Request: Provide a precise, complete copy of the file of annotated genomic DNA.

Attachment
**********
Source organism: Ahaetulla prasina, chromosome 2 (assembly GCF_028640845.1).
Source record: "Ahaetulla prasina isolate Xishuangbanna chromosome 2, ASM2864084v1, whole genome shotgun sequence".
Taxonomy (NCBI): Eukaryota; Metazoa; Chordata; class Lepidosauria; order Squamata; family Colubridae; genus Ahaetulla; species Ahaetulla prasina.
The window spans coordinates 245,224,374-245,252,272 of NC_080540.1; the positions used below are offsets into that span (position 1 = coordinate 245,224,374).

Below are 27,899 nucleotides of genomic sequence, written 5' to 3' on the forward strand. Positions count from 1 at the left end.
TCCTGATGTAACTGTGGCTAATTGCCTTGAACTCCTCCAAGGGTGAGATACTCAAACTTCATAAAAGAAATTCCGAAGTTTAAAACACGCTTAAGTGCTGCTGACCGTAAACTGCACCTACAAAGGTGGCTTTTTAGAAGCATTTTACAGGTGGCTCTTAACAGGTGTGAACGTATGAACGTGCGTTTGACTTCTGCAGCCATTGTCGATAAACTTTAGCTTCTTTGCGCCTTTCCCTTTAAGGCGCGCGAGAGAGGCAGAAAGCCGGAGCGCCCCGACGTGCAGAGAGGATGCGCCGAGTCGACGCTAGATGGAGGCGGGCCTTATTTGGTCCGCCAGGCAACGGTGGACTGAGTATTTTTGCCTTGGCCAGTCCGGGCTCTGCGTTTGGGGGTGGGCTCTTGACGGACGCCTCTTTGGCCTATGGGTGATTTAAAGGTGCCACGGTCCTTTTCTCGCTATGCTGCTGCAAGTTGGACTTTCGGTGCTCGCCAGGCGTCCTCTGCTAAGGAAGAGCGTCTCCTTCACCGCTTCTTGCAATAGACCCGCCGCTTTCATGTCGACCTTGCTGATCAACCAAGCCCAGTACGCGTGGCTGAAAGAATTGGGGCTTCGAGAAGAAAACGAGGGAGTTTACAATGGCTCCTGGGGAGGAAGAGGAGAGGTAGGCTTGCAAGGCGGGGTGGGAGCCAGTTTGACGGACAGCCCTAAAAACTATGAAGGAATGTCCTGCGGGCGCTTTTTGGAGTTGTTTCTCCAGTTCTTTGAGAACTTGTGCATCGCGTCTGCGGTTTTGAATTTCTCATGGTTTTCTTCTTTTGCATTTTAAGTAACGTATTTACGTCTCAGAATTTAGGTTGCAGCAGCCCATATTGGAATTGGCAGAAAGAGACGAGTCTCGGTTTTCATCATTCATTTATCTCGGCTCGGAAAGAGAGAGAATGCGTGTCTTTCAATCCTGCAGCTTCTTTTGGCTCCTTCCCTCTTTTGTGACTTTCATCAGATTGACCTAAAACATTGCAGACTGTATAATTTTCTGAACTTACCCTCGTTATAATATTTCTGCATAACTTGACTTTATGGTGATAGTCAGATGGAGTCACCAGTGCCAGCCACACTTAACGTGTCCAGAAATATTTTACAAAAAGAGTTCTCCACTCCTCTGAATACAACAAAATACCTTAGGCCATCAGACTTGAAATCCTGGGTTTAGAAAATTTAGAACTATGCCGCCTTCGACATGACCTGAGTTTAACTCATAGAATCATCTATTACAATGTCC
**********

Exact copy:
Source organism: Ahaetulla prasina, chromosome 2 (assembly GCF_028640845.1).
Source record: "Ahaetulla prasina isolate Xishuangbanna chromosome 2, ASM2864084v1, whole genome shotgun sequence".
Taxonomy (NCBI): Eukaryota; Metazoa; Chordata; class Lepidosauria; order Squamata; family Colubridae; genus Ahaetulla; species Ahaetulla prasina.
The window spans coordinates 245,224,374-245,252,272 of NC_080540.1; the positions used below are offsets into that span (position 1 = coordinate 245,224,374).

Below are 27,899 nucleotides of genomic sequence, written 5' to 3' on the forward strand. Positions count from 1 at the left end.
TCCTGATGTAACTGTGGCTAATTGCCTTGAACTCCTCCAAGGGTGAGATACTCAAACTTCATAAAAGAAATTCCGAAGTTTAAAACACGCTTAAGTGCTGCTGACCGTAAACTGCACCTACAAAGGTGGCTTTTTAGAAGCATTTTACAGGTGGCTCTTAACAGGTGTGAACGTATGAACGTGCGTTTGACTTCTGCAGCCATTGTCGATAAACTTTAGCTTCTTTGCGCCTTTCCCTTTAAGGCGCGCGAGAGAGGCAGAAAGCCGGAGCGCCCCGACGTGCAGAGAGGATGCGCCGAGTCGACGCTAGATGGAGGCGGGCCTTATTTGGTCCGCCAGGCAACGGTGGACTGAGTATTTTTGCCTTGGCCAGTCCGGGCTCTGCGTTTGGGGGTGGGCTCTTGACGGACGCCTCTTTGGCCTATGGGTGATTTAAAGGTGCCACGGTCCTTTTCTCGCTATGCTGCTGCAAGTTGGACTTTCGGTGCTCGCCAGGCGTCCTCTGCTAAGGAAGAGCGTCTCCTTCACCGCTTCTTGCAATAGACCCGCCGCTTTCATGTCGACCTTGCTGATCAACCAAGCCCAGTACGCGTGGCTGAAAGAATTGGGGCTTCGAGAAGAAAACGAGGGAGTTTACAATGGCTCCTGGGGAGGAAGAGGAGAGGTAGGCTTGCAAGGCGGGGTGGGAGCCAGTTTGACGGACAGCCCTAAAAACTATGAAGGAATGTCCTGCGGGCGCTTTTTGGAGTTGTTTCTCCAGTTCTTTGAGAACTTGTGCATCGCGTCTGCGGTTTTGAATTTCTCATGGTTTTCTTCTTTTGCATTTTAAGTAACGTATTTACGTCTCAGAATTTAGGTTGCAGCAGCCCATATTGGAATTGGCAGAAAGAGACGAGTCTCGGTTTTCATCATTCATTTATCTCGGCTCGGAAAGAGAGAGAATGCGTGTCTTTCAATCCTGCAGCTTCTTTTGGCTCCTTCCCTCTTTTGTGACTTTCATCAGATTGACCTAAAACATTGCAGACTGTATAATTTTCTGAACTTACCCTCGTTATAATATTTCTGCATAACTTGACTTTATGGTGATAGTCAGATGGAGTCACCAGTGCCAGCCACACTTAACGTGTCCAGAAATATTTTACAAAAAGAGTTCTCCACTCCTCTGAATACAACAAAATACCTTAGGCCATCAGACTTGAAATCCTGGGTTTAGAAAATTTAGAACTATGCCGCCTTCGACATGACCTGAGTTTAACTCATAGAATCATCTATTACAATGTCC